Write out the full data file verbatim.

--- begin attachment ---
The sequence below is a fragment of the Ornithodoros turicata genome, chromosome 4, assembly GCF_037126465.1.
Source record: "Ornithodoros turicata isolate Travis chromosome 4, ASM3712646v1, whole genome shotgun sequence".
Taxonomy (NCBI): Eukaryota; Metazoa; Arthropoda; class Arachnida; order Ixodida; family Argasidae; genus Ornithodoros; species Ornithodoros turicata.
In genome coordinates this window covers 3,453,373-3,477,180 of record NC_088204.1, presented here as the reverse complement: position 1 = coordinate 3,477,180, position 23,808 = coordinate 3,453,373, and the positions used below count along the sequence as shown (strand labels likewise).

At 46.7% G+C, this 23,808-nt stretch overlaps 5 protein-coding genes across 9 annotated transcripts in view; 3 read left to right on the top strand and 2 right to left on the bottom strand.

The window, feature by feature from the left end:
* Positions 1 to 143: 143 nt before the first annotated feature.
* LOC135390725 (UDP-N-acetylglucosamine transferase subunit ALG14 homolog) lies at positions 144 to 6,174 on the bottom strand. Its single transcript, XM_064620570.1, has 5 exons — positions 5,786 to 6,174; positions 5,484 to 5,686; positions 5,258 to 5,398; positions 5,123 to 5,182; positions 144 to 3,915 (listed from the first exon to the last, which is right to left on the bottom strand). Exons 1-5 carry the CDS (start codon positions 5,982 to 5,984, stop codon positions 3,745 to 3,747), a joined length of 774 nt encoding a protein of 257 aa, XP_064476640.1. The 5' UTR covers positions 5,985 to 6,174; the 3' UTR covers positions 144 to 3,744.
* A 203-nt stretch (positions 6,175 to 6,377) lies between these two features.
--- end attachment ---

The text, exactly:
The sequence below is a fragment of the Ornithodoros turicata genome, chromosome 4, assembly GCF_037126465.1.
Source record: "Ornithodoros turicata isolate Travis chromosome 4, ASM3712646v1, whole genome shotgun sequence".
Taxonomy (NCBI): Eukaryota; Metazoa; Arthropoda; class Arachnida; order Ixodida; family Argasidae; genus Ornithodoros; species Ornithodoros turicata.
In genome coordinates this window covers 3,453,373-3,477,180 of record NC_088204.1, presented here as the reverse complement: position 1 = coordinate 3,477,180, position 23,808 = coordinate 3,453,373, and the positions used below count along the sequence as shown (strand labels likewise).

At 46.7% G+C, this 23,808-nt stretch overlaps 5 protein-coding genes across 9 annotated transcripts in view; 3 read left to right on the top strand and 2 right to left on the bottom strand.

The window, feature by feature from the left end:
* Positions 1 to 143: 143 nt before the first annotated feature.
* LOC135390725 (UDP-N-acetylglucosamine transferase subunit ALG14 homolog) lies at positions 144 to 6,174 on the bottom strand. Its single transcript, XM_064620570.1, has 5 exons — positions 5,786 to 6,174; positions 5,484 to 5,686; positions 5,258 to 5,398; positions 5,123 to 5,182; positions 144 to 3,915 (listed from the first exon to the last, which is right to left on the bottom strand). Exons 1-5 carry the CDS (start codon positions 5,982 to 5,984, stop codon positions 3,745 to 3,747), a joined length of 774 nt encoding a protein of 257 aa, XP_064476640.1. The 5' UTR covers positions 5,985 to 6,174; the 3' UTR covers positions 144 to 3,744.
* A 203-nt stretch (positions 6,175 to 6,377) lies between these two features.